Quiet times for blogging at the moment. My (neurologically based) illness does not react well to the intense heat we’re currently
enduring enjoying.. However, I’m breaking my self-imposed silence to register my recent visit to La Trompette – a longstanding, well-regarded, reasonably local to me, restaurant in Chiswick.
We’ve been before, me and D, soon after La Trompette opened, in 2001, but were not hugely impressed, remembering it as dark, cramped, horribly busy and not memorable for food unlike Chez Bruce – same management team – which, when I worked in South London, we used to love (right back from when it was Harvey’s with a very young Marco Pierre White in the kitchen).
Anyway, after that off-putting initial visit, we’ve not been back to La Trompette despite their 2013 makeover, a rising tide of friends saying that we must go and noting that a chef trained by Phil Howard, of Elystan Street (my favourite restaurant of the past eighteen months) is now at the helm – Rob Weston being said chef.
Last week, that all changed. Deciding La Trompette is too local to ignore and feeling slightly ridiculous to keep harking on about one poor visit seventeen years ago, we re-trod the Chiswick pavement or, in my case, re-wheeled it.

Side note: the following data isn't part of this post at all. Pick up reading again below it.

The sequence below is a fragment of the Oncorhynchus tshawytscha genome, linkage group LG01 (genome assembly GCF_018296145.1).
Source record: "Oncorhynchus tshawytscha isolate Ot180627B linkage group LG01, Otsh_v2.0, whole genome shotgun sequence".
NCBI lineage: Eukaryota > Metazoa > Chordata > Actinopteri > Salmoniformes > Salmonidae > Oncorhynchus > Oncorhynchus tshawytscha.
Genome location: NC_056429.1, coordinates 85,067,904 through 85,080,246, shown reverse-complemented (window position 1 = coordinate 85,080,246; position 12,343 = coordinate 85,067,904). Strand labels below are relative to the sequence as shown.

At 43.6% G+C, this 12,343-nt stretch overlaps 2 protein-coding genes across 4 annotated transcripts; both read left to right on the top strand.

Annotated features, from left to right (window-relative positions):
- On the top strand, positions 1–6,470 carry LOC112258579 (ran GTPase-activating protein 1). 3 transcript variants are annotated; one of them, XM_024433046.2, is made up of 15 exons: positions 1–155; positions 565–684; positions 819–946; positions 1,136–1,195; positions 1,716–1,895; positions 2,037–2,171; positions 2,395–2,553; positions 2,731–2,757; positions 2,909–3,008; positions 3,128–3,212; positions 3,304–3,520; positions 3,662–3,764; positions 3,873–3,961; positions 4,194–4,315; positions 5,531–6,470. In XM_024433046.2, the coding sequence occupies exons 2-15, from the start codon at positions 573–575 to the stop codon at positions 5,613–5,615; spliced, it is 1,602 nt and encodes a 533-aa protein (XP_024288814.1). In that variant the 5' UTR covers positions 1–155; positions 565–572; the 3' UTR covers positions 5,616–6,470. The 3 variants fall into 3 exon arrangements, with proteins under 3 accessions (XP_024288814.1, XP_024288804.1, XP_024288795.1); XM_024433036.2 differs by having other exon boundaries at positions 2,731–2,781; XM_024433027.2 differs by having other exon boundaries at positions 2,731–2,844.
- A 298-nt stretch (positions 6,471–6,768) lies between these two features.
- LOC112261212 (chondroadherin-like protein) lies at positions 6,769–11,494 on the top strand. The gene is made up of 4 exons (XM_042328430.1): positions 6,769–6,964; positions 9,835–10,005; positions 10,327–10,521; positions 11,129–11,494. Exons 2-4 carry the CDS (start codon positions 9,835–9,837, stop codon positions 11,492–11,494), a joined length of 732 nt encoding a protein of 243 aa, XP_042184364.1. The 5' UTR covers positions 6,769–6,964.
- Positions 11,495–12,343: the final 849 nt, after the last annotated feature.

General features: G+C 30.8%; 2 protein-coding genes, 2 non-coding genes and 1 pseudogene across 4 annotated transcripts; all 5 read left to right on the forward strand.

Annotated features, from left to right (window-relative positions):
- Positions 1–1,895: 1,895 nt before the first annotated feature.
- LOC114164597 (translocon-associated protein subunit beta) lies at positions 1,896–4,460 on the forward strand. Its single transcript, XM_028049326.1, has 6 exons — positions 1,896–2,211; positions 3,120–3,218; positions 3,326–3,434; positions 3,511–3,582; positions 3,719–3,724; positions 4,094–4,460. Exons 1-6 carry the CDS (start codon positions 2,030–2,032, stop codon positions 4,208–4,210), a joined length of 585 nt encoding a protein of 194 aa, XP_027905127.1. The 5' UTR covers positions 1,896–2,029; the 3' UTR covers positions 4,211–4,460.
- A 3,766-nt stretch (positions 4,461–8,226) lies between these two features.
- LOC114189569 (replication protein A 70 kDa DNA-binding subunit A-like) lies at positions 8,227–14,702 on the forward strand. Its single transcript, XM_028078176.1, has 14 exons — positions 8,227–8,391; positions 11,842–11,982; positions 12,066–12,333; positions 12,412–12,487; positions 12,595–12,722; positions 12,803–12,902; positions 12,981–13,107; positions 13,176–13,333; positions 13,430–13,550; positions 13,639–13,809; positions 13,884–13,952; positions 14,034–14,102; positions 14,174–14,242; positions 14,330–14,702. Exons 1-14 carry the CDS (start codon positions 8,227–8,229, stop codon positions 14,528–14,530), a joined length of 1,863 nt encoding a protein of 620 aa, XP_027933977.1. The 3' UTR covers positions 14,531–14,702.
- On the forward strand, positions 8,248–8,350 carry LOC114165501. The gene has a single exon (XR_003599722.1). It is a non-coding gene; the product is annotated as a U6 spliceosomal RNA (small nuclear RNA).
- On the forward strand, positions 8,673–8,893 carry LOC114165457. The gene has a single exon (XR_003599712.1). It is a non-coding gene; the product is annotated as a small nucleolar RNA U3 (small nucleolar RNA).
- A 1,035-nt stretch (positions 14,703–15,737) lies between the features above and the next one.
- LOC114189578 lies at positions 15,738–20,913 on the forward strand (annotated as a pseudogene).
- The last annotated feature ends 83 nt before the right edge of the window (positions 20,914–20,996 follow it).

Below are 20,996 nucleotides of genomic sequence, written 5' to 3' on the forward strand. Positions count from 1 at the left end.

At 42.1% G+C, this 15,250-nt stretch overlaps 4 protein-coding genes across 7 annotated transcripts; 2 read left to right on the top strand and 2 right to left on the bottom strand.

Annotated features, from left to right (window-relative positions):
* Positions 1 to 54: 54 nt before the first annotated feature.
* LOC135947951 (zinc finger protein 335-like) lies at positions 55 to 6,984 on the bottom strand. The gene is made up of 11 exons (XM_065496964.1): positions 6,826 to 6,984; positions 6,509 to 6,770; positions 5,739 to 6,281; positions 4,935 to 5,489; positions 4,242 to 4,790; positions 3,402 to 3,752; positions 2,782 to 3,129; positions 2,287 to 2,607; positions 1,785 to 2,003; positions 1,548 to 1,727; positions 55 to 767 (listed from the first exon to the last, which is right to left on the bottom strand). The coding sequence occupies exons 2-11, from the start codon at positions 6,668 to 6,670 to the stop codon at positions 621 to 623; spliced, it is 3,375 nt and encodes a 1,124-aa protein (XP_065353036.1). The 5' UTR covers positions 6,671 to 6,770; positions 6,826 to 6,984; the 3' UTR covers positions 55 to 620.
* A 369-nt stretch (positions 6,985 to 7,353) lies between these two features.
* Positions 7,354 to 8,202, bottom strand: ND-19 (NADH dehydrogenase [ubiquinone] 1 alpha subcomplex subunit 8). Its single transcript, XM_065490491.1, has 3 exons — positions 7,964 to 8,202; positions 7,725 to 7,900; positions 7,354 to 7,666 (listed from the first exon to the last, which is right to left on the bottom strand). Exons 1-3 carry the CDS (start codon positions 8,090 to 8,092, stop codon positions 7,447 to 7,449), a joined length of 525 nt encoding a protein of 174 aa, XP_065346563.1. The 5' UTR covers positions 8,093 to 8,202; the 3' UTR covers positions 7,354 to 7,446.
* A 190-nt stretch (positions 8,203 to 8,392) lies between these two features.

And, really, what fools we’ve been to have such goodness so close by and ignored it. *Slaps self around the head*.
Basics first, La Trompette is ridiculously wheelchair accessible.
We parked, on single yellows, at the end of the road where I wheeled out of the car, along a nice wide, excellent quality pavement, straight into the restaurant – alongside the greenery in the image below. Turning left into the completely level entrance at the end, we were directed immediately left to a corner table looking out of the windows – see the first image below.
Not a great view but it’s a pleasant quiet London side street not the busy main drag. On a close, warm night, the doors were open and the overhead canopy was sturdy enough to protect outside diners from the rain of a surprise flash storm. Bet they were relieved and we were happy in our relatively cool, comfortably spacious corner spot.
In contradiction to our memories, the dining room was, overall, decently spacious, despite being busy; noise levels no longer cacophonous. The 2013 makeover has done miracles with the lighting so no feeling of cramped, dark and dingy remains, thankfully.
More of the happy from looking at the menu. Lots of yummy things.
Celebrating a birthday, we hit the tasting menu, hoping for lots of small tasty deliciousness. And, yay, we got it.
Typically for me, I most remember the desserts, one of which, a gooseberry soufflé, was surprisingly scrumptious (as I actually don’t like gooseberries). A crunchy Asian influenced gilt head of bream, scallops, linguini, more fish, more fun. Decent coffee. Friendly staff. Fabulous.
We rolled out, replete, intending to return soon, probably with some of those friends who kept saying, “You must go.”
They were right. Wheeling’s easy. Check it out.
PS Fiona Jarvis of Blue Badge Style says they have a great accessible loo too. I plan to never use it but good to know.